Margaret Lauzon just figured she’d ask. The worst they could say was no, and she never really expected yes anyway.
They said yes.
Since Margaret started at Ironwood Media Group last December, she’d hoped to steer the Asheville video-production company toward music-related projects, with Ironwood owner Kurt Mann’s blessings.
So earlier this year, she put out some feelers to musicians, clubs and festivals — even shooting an e-mail to Hard Head Management, which represents Warren Haynes, and his annual Christmas Jam.
“It turns out that the biggest one of them all called back,” Margaret reports.
Hard Head said: Let’s talk. Bullseye!
“It was more like shooting out a bunch of arrows and we finally hit a target,” Margaret notes with a chuckle. “Not finally, actually, because it happened very fast.”
All along, Margaret’s dream had been to film this year’s Jam — though she suspected more-prominent national companies were also vying for the job.
The Big Apple-based Hard Head, which took its own archival footage of last year’s concert, was considering hiring a professional company to tackle this year’s Jam when Ironwood wrote, notes the management company’s Jay Bau.
Margaret knew all along that she had an ace in the hole that potential big-name contenders didn’t: The Christmas Jam is an Asheville event, and Ironwood is an Asheville business.
“I figured if Warren was like they said he was, he’d choose a local company,” Margaret reveals.
The general plan for the project is to create a sellable concert footage/documentary DVD, with all proceeds going to the Asheville Area Habitat for Humanity (as do those from the Christmas Jam itself, and related merchandise).
But beyond that, things are pretty up in the air — will it be a single DVD, or a CD/DVD package, or two DVDs?
Hard Head will pay all production costs, to include bringing in a “beta package” from Florida with, Kurt estimates, about $400,000 worth of network-news-quality camera equipment.
Which means extra people to run and coordinate it all — including freelancers like Jeffrey Ray (co-producer on the project, and experienced in collecting backstage Super Bowl footage) and WNCW-FM “Dead Air” host “Uncle Dave” Tibbs (who’s helped with research, and will serve as a “roaming producer” once filming begins).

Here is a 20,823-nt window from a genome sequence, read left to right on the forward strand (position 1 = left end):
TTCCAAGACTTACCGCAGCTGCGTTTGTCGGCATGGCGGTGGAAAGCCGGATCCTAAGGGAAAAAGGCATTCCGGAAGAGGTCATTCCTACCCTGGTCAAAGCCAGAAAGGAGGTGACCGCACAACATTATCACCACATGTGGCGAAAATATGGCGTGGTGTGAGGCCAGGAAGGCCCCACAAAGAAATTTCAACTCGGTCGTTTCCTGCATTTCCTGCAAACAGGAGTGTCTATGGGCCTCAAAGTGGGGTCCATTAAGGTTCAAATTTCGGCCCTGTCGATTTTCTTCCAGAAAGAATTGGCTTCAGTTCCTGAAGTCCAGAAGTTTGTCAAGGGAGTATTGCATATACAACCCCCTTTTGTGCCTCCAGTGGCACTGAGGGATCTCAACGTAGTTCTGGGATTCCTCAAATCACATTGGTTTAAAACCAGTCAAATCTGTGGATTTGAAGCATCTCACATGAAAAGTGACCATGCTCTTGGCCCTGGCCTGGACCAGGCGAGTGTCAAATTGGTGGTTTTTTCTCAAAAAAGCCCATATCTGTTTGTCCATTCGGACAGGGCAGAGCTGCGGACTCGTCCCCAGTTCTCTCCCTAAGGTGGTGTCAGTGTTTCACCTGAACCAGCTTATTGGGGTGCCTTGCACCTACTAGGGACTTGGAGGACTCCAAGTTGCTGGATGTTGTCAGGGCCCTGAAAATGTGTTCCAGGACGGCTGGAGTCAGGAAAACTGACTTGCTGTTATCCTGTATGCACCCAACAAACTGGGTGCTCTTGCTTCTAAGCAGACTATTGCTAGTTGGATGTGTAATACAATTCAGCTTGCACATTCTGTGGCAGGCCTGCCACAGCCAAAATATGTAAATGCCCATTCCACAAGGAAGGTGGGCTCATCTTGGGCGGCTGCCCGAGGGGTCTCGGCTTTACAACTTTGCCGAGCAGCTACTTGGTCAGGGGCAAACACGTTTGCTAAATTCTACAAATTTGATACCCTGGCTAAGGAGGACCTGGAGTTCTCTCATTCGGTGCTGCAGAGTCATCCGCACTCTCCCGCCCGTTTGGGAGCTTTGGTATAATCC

“We have the talent in Asheville to be able to pull off something like [this],” Kurt declares.
Final editing will be done at Ironwood in collaboration with Hard Head, Margaret notes. But since Haynes’ management company will own and ultimately package the final product, it has final control.
So in real terms, Ironwood won’t profit from the venture. But no worries, they say.
“It wasn’t what we stood to gain,” Margaret declares, “but that we didn’t have anything to lose.”
First of all, Habitat will get to build more houses.
Second, Ironwood stands to score something pretty sweet beyond even warm fuzzies over helping the community.
“In the end, we will use this product to plant our flag in Asheville,” Kurt says.
Ironwood wants to show big-dog music clients outside the area that it can produce highly competitive product using WNC’s extensive talent base.
Hard Head, which anticipates that all future Christmas Jams will also be professionally filmed, has just signed a national distribution deal for Jam-related products with Sanctuary Records, Jay notes.
Margaret’s original goal was simply to archive those moments that make the annual bash so unique.
“What’s gonna happen when Sam Bush and Keller Williams get together?” she asks.
But with Hard Head’s blessing, the production she’s spearheading now as producer will go well beyond just what the public sees; cameras will be running at load-in and load-out, and backstage.